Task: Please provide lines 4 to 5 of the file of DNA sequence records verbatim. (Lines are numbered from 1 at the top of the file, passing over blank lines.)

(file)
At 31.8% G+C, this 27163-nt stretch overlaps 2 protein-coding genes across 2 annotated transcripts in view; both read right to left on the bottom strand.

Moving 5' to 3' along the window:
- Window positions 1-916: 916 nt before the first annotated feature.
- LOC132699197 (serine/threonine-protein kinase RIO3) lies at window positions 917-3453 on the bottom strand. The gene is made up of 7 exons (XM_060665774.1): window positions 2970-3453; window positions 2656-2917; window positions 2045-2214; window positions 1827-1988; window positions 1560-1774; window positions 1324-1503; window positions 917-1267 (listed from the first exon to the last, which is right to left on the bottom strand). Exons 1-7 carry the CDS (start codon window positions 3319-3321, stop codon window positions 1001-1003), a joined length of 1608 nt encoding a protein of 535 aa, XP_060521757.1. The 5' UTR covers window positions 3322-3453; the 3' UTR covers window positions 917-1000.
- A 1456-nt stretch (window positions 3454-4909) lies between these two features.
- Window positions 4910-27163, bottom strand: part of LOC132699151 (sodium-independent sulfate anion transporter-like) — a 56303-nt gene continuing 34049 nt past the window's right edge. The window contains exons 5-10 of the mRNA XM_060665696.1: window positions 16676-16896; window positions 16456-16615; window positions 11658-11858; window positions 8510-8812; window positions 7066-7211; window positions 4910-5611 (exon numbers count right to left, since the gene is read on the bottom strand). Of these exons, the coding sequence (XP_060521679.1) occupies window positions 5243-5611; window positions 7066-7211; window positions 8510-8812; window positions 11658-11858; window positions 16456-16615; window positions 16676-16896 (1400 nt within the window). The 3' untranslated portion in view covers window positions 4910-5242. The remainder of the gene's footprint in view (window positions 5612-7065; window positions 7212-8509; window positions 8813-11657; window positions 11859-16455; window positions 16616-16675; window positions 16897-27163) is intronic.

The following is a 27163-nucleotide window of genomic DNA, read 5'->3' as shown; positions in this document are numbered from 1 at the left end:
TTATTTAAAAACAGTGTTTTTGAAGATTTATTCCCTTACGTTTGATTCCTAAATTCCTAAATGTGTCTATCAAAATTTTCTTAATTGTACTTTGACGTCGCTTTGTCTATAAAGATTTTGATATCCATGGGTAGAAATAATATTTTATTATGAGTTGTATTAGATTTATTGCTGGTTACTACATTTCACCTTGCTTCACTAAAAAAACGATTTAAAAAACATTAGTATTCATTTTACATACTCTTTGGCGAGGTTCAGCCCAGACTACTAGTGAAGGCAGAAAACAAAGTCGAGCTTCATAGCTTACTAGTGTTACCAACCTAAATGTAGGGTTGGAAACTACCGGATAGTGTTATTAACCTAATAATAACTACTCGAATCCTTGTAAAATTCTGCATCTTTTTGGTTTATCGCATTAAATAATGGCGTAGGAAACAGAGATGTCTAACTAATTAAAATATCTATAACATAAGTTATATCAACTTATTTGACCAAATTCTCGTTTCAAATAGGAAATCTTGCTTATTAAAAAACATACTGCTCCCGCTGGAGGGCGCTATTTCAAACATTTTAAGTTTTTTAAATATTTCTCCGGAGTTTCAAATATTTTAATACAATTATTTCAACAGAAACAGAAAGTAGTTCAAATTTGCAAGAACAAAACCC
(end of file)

- LOC132699197 (serine/threonine-protein kinase RIO3) lies at window positions 917-3453 on the bottom strand. The gene is made up of 7 exons (XM_060665774.1): window positions 2970-3453; window positions 2656-2917; window positions 2045-2214; window positions 1827-1988; window positions 1560-1774; window positions 1324-1503; window positions 917-1267 (listed from the first exon to the last, which is right to left on the bottom strand). Exons 1-7 carry the CDS (start codon window positions 3319-3321, stop codon window positions 1001-1003), a joined length of 1608 nt encoding a protein of 535 aa, XP_060521757.1. The 5' UTR covers window positions 3322-3453; the 3' UTR covers window positions 917-1000.
- A 1456-nt stretch (window positions 3454-4909) lies between these two features.